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An allocation $x^{*}$ is said to have the core property in a game of $N$ players if there is no coalition $S \subseteq N$ that can improve upon $x^{*}$. The core of a game is the set of allocations with the core property.

Now, a coalition $S$ will block an allocation $x$ if there exists a feasible $\widetilde{x}$ such that $\widetilde{x} \succ_{s} x$ for all $s \in S$.

As a practical matter, to determine the core of a cooperative game we usually must compute the allocations that any coalition $S$ will not block (i.e. the allocations that cannot be improved upon). If we denote this allocation as $A_{S}$ then we can write the core allocation $\mathcal{C}$ as $$\mathcal{C} = \bigcap_{S \in 2^{N}} A_{S} $$

Now in any game with more than two players it can be tedious to compute the core.

I am wondering, if I knew the game was a transferable utility game, is there any way to compute the core more efficiently?

This is mostly a question about the consequences of a game being a transferable utility game, and whether this provides any information that is useful to computing the core. Although I am familiar with the definition of transferrable utility, I was never really comfortable with what it's practical implications were for the game.

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It depends on the set of feasible allocations for the coalitions $S$. Suppose for all $S$ a best allocation exists (the sum of the individual utilities of the members of $S$ is maximal). Then as in usual cooperative games each coalition can be assigned this best utility sum as its value $v(S)$. Let us denote the utility vector each player gets from an allocation by $x$, and the sum of utilites players get from this by $x(S)$. An allocation is in the core iff $$ \forall S\subseteq N: x(S) \geq v(S). $$ This is a slight simplification of what you wrote, because instead of comparing all allocations to $x$ we first find the 'best' allocations for each coalition and only compare these to $x$.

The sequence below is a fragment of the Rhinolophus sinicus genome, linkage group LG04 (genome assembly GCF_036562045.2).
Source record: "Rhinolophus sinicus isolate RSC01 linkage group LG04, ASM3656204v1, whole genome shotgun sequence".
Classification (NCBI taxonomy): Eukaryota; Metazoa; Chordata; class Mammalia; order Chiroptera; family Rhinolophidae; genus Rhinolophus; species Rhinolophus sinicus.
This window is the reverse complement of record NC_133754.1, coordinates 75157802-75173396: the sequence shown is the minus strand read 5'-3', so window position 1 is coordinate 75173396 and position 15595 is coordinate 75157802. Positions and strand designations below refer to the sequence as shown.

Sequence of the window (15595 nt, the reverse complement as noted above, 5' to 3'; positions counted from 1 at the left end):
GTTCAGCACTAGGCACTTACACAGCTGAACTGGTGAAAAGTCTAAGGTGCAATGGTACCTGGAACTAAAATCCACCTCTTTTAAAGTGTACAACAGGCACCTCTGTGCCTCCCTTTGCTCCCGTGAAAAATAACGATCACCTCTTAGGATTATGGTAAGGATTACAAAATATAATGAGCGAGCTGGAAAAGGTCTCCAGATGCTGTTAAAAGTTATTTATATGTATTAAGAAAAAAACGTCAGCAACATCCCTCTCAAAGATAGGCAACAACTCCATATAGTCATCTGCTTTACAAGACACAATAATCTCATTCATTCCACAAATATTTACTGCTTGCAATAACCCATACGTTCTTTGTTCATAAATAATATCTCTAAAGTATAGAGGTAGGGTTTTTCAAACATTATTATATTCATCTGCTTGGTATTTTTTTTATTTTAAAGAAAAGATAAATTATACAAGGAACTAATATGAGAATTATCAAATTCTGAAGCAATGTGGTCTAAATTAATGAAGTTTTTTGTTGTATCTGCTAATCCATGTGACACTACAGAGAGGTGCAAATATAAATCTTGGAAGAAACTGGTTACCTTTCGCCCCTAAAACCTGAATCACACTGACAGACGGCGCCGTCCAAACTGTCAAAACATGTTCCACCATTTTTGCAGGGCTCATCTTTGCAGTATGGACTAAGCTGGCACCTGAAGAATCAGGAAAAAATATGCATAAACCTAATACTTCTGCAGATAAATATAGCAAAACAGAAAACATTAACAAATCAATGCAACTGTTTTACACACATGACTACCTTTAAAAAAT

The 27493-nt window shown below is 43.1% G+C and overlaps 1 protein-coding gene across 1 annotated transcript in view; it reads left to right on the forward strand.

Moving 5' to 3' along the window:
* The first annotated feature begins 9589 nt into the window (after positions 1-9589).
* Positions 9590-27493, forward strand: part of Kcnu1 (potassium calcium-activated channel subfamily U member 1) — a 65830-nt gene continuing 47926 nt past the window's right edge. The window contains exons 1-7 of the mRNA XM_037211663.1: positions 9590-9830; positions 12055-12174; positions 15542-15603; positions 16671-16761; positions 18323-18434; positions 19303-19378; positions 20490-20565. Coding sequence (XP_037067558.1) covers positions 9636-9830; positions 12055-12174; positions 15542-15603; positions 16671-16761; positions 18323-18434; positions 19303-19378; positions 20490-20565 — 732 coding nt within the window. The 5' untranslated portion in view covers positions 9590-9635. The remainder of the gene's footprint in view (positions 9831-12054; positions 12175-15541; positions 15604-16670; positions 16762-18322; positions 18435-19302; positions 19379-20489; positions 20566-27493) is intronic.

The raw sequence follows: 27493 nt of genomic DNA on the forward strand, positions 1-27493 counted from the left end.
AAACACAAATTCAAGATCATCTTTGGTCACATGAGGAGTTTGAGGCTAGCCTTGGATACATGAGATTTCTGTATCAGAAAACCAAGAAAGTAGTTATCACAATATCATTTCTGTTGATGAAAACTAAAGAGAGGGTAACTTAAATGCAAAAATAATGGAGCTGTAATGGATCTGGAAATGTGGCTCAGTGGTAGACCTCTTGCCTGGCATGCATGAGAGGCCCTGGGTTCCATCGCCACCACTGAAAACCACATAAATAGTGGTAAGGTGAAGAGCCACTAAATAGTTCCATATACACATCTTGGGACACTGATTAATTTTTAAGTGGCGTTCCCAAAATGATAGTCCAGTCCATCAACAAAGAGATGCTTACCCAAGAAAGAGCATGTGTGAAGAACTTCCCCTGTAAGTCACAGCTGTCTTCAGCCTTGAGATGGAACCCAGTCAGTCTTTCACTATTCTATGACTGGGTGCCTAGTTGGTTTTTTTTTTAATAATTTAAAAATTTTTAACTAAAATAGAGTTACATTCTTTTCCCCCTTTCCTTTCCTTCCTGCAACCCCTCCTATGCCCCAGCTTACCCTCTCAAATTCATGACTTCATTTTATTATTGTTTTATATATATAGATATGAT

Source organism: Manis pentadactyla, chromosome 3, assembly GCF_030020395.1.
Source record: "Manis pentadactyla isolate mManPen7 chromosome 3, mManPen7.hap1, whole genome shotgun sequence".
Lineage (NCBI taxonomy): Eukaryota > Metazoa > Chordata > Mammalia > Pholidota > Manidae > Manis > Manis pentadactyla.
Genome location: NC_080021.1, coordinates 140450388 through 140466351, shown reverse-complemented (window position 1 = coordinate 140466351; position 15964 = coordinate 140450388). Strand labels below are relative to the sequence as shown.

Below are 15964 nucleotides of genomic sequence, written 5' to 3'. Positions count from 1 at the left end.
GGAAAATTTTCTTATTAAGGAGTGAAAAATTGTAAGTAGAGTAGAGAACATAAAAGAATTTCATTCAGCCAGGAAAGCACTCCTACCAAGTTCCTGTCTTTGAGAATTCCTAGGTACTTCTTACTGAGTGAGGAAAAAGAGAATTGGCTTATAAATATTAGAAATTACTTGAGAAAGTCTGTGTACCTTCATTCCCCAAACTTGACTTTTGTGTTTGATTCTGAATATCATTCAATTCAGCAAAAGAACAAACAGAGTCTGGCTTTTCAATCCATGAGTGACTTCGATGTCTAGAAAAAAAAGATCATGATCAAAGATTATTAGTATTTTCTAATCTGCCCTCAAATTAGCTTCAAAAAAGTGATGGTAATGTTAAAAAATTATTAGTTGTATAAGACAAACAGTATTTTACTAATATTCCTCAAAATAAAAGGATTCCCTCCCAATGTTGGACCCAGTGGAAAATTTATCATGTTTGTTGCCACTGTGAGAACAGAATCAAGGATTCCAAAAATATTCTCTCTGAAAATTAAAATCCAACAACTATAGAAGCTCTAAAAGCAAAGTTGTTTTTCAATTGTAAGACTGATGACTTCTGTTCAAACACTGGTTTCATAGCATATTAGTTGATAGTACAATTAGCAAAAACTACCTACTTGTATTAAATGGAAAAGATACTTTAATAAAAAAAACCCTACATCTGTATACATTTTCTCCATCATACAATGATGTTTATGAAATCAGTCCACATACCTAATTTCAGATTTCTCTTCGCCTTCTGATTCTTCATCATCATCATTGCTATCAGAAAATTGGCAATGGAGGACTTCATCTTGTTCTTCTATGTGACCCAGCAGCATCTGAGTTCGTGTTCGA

If you make further assumptions about the coalition values $v$, e.g. if you assume the game is convex (this is true for exchange economies) then the calculation may be simplified a bit, as the core of a convex game is the Weber set.

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  • $\begingroup$ To confirm, your characterization of core allocations (i.e $\forall S \subseteq N: x(S) \geq v(S)$) is for transferable utility games only? I.e. this characterization is what is gained by knowing it is a transferable utility game versus a non-transferable game? $\endgroup$ – möbius Dec 20 '15 at 16:32
  • $\begingroup$ @möbius Such an additive utility vector $x$ may not exist for NTU games, What is the 'best' that coalition $S$ can achieve is not clear. Every coalition may have its own utility possibilities frontier. $\endgroup$ – Giskard Dec 20 '15 at 17:19
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Computing equilibria is an active area of research. Big name complexity theorists like Lance Fortnow are working in this area. When you have continuity, computing core allocations becomes much easier as we can usually describe the core as a linear program.

When the feasible allocations are discrete, we run into issues of complexity. Deciding if the core is non-empty is NP-Hard. However, if you are given the grand coalition's value and all coalition-value pairs, then the problem is in P. It isn't realistic to expect this much information though.

Some relevant lecture notes: http://www.cs.cmu.edu/~arielpro/mfai_papers/lecture11.pdf

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